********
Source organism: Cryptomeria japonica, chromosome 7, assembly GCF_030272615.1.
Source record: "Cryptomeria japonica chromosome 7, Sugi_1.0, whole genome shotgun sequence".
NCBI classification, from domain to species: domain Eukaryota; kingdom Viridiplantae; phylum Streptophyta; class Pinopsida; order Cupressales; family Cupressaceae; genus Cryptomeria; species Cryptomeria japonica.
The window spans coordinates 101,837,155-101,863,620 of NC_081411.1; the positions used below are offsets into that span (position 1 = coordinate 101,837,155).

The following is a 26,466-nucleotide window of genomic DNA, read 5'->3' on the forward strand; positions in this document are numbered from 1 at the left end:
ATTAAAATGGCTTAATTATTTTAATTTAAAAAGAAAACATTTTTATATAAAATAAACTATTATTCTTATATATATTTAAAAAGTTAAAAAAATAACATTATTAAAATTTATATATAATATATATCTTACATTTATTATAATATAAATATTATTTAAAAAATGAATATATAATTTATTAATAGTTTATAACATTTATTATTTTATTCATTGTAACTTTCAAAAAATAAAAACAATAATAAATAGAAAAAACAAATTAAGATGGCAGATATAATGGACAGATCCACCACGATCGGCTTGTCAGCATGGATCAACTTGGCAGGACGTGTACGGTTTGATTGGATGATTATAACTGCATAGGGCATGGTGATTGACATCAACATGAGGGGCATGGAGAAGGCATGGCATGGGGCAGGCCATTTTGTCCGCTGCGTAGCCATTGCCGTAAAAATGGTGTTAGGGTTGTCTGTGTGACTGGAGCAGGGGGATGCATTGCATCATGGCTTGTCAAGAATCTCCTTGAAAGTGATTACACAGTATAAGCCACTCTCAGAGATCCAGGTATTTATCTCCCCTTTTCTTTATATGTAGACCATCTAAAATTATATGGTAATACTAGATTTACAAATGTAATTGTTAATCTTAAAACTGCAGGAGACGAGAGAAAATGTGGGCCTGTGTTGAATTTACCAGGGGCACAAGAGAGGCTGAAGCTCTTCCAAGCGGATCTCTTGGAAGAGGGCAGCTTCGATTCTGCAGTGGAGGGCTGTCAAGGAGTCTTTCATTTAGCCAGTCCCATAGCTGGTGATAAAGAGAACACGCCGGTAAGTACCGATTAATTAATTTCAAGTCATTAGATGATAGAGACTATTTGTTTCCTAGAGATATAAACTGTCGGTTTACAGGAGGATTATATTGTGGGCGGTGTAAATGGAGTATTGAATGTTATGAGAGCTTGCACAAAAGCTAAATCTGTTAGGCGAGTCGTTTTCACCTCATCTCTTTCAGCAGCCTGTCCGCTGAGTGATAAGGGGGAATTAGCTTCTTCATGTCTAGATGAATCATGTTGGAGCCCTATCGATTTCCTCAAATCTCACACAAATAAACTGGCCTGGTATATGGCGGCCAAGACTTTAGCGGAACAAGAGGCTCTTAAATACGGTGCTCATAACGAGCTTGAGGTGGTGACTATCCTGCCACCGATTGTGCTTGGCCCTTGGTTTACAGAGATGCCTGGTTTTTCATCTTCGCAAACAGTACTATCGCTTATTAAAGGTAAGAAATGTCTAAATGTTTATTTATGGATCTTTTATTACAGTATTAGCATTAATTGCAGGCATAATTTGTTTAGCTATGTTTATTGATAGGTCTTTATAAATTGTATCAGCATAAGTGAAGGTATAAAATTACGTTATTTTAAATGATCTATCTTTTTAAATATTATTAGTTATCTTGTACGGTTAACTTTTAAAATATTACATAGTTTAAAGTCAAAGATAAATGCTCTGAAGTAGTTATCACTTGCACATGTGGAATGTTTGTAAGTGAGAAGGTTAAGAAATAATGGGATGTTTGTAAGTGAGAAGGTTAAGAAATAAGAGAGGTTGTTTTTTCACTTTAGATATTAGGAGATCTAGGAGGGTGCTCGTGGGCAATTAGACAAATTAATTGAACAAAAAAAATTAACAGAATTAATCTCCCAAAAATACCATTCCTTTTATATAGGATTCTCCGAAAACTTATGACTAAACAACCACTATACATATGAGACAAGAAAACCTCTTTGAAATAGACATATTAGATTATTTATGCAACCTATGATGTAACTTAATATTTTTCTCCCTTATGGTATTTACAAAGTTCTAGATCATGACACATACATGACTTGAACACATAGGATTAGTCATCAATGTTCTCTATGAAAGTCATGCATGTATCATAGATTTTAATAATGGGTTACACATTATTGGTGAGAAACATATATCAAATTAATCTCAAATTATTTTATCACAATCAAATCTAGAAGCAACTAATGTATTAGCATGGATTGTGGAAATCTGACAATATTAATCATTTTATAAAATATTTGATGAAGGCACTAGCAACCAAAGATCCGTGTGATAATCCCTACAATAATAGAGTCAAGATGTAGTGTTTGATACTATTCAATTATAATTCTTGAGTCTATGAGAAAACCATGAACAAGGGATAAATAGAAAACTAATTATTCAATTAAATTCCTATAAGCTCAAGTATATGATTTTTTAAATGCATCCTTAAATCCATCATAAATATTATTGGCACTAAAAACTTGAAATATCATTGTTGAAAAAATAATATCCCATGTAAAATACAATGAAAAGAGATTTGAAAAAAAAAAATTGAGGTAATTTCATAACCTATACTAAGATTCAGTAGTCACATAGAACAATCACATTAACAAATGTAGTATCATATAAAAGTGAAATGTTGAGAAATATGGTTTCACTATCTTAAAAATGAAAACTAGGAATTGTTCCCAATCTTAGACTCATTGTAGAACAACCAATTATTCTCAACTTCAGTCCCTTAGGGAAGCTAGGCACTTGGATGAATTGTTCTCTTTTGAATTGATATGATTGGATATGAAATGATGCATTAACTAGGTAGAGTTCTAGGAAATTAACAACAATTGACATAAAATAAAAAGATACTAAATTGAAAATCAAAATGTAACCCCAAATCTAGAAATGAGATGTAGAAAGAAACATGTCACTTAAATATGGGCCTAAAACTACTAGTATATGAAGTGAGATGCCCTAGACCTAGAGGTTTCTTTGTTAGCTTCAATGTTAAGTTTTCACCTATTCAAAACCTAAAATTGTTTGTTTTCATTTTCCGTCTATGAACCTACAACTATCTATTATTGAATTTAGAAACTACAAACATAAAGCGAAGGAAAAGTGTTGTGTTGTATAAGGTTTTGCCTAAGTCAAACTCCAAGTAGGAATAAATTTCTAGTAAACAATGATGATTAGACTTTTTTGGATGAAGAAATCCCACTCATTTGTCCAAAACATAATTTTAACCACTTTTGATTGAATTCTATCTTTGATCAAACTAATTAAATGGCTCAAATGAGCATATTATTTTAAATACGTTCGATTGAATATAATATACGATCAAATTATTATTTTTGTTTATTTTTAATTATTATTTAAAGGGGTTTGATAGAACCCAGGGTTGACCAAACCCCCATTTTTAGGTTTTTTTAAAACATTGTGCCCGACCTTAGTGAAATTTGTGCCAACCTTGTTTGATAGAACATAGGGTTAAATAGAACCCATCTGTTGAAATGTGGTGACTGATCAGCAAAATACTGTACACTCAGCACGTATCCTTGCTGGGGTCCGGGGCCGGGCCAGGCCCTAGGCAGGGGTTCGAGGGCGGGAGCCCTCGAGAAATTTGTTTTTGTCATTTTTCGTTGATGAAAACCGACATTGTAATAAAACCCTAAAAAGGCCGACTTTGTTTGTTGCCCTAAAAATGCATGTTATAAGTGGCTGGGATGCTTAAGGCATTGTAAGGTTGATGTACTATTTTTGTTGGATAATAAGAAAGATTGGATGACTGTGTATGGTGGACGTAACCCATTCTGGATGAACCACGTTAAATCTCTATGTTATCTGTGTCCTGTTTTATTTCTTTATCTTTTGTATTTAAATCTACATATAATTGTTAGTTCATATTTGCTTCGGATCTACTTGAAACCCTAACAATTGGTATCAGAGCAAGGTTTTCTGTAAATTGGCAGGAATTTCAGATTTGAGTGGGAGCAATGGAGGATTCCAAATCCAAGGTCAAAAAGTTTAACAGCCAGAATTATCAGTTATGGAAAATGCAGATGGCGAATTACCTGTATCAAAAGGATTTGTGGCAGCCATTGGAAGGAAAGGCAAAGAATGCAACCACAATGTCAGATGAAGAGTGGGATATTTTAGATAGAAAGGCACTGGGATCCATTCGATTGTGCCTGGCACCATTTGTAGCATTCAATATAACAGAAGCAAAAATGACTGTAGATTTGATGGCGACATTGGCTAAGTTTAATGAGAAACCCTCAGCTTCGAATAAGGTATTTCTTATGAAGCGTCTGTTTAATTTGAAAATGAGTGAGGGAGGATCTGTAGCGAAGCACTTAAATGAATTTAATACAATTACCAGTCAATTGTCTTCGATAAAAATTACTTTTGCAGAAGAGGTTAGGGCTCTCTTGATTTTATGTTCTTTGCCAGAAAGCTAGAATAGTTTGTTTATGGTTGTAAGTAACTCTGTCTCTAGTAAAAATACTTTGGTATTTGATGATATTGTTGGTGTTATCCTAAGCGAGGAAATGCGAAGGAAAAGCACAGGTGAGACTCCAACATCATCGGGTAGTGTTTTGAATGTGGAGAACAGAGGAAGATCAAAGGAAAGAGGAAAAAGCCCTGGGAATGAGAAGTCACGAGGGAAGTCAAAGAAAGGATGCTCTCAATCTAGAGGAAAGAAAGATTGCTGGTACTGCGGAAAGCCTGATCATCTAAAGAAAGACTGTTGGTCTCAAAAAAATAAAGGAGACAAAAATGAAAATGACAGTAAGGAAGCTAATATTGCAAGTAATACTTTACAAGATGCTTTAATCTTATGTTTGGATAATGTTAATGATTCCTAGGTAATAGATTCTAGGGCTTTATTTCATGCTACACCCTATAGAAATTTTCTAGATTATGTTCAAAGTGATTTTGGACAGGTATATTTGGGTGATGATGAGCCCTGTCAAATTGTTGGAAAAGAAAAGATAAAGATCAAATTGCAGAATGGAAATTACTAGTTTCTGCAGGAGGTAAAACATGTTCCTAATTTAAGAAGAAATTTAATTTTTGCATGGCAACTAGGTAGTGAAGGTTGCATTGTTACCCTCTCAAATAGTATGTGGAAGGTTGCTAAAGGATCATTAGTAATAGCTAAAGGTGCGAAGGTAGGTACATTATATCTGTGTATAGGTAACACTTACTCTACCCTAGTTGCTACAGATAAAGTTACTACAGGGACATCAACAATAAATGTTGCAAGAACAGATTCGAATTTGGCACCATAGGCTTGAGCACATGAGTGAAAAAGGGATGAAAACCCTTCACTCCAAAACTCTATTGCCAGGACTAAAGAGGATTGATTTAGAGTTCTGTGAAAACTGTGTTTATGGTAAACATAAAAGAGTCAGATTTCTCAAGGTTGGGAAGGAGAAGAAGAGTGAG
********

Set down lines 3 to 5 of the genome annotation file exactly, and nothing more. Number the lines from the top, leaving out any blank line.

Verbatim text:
NCBI classification, from domain to species: domain Eukaryota; kingdom Viridiplantae; phylum Streptophyta; class Pinopsida; order Cupressales; family Cupressaceae; genus Cryptomeria; species Cryptomeria japonica.
The window spans coordinates 101,837,155-101,863,620 of NC_081411.1; the positions used below are offsets into that span (position 1 = coordinate 101,837,155).

The following is a 26,466-nucleotide window of genomic DNA, read 5'->3' on the forward strand; positions in this document are numbered from 1 at the left end: